Financial Innovation – Alternative Finance 2014

November 12, 2014

alternative-finance-2014-spread-1500px

Facts about Alternative Finance in the UK (click to enlarge)

I’ve been looking at alternative finance schemes for a few months now. There’s a lot of them and it’s not always straightforward comparing and contrasting them. Consequently it’s helpful that Nesta, partnering with the University of Cambridge, have just produced a large scale survey of the sector (the report is a free download, see links below):

Say ‘financial innovation’ and what comes to mind for many is the investment banks and complex products that were at the centre of the financial crisis. Yet in recent years we’ve seen the term become associated with a new type of finance provider, those businesses and online platforms gathering under the banner of alternative finance.

Finance models such as crowdfunding and peer-to-peer lending are at the heart of this as they harness internet technologies to bring those with money and those who need it closer together and aggregate numerous small investments or donations to meet large funding needs. Businesses, community groups and individuals are using this industry to either get funding they cannot access elsewhere or to get it quicker and on better terms.

Full details here (incl. the report) and there’s a handy summary-type blog post here.


Teaching To Learn

November 9, 2014

how-we-learn-slideshow-1-728

In this context it’s also invaluable to remember that:

“You do not really understand something unless you can explain it to your grandmother.” – Albert Einstein

Doing the latter is actually not common or easy as people often take lots of things for granted eg jargon. This is related to the so-called ‘curse of knowledge‘.

See also a previous post on the role of collaborative conversation in education.

Topic first spotted on the blog of Nick Milton.

Picture credit here.


Thinking Differently With Feynman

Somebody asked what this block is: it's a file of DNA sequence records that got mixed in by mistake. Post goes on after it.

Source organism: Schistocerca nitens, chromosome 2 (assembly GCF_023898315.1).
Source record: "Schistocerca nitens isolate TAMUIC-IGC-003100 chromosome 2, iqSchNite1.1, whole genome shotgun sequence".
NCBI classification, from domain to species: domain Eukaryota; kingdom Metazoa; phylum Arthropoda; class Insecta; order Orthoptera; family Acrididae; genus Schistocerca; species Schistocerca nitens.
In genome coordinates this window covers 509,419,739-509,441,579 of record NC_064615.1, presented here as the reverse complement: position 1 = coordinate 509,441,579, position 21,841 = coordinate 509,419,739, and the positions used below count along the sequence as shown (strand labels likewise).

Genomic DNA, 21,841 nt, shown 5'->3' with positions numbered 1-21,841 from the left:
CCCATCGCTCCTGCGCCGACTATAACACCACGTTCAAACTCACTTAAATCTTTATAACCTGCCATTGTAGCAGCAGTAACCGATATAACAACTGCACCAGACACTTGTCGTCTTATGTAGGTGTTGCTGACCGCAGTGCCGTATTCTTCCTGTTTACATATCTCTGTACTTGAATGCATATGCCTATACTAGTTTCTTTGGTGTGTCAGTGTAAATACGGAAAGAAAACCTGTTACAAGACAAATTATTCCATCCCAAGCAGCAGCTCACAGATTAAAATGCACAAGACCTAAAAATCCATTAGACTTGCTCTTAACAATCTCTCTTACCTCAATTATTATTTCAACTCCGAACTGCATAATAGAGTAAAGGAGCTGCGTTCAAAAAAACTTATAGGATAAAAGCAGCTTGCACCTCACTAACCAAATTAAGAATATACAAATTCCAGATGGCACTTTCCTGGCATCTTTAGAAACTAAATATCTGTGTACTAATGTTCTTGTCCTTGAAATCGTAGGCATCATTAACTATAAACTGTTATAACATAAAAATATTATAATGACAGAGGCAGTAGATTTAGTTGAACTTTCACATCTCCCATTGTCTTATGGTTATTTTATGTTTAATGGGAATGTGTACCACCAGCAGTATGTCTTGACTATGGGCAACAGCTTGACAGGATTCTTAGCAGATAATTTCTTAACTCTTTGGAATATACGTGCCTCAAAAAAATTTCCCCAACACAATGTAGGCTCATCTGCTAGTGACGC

November 3, 2014

“Study hard what interests you the most in the most undisciplined, irreverent and original manner possible.” – Richard P. Feynman

I wonder how many times a teacher or lecturer says that, or something similar, in class!

Of course it’s necessary to try to follow and understand the accepted way but there’s no harm and probably a lot of enlightenment in trying to think about things differently or originally as well.

Here are some other Feynman quotes to think about (click to enlarge):

Feynman Quotes

You might also be interested in:

Feynman Day At The Bloomsbury

Feynman And His Multifaceted Communication Skills

Picture credit here.


New Ways To Fund Science

October 22, 2014

Sean Carroll is a research physicist at the California Institute of Technology specialising in general relativity and cosmology. He’s written a number of well-received popular books on the subject (eg The Particle at the End of the Universeand is certainly media savvy.

In an interesting development, he’s currently trying to raise private funding for interdisciplinary research projects in his areas of expertise.

From Benefunder:

Your contributions will support Dr. Carroll’s research as he investigates fundamental challenges in theoretical physics. Funding will allow him to bring together researchers to tackle interdisciplinary questions that are not funded by traditional funding sources, and pioneer new and risky approaches to big questions. All contributions are useful – a few thousand dollars would support graduate students, while hundreds of thousands could fund postdoctoral researchers at a crucial stage in their career.

It’ll be interesting to see if this type of approach takes off as it may lead to viable new ways of carrying out leading edge scientific research.

Again, from Benefunder:

Benefunder is a marketplace that allows donors to find, fund, and follow researchers and other university initiatives in a simple, efficient way.

Benefunder partners with top universities to gain access to top researchers and initiatives across all disciplines to ensure that your donations go to the intended use. Researchers create and manage their profiles on our site, which must be approved internally prior to getting published. This way you always get the most up to date information regarding their work and can rest assured knowing that all our causes are in fact vetted.

See also Ten Things About Time You May Not Know.


Making Your Own Road

October 9, 2014

01998_routetocastlemountain_1920x1200

Castle Mountain in the Canadian Rockies

A great way of procrastinating is looking for and trying out different (screen) wallpapers. As a consequence of this I have loads of them. I was wondering the other day why some appeal to me more than others. One theme I like is ‘roads’ although admittedly this doesn’t immediately sound very exhilarating.

An example is given above. In some ways it makes me think of a target/goal (lofty, in the distance, although seemingly achievable) and a path to get there. It also makes me feel that the target is drawing me towards it (but maybe that’s just me).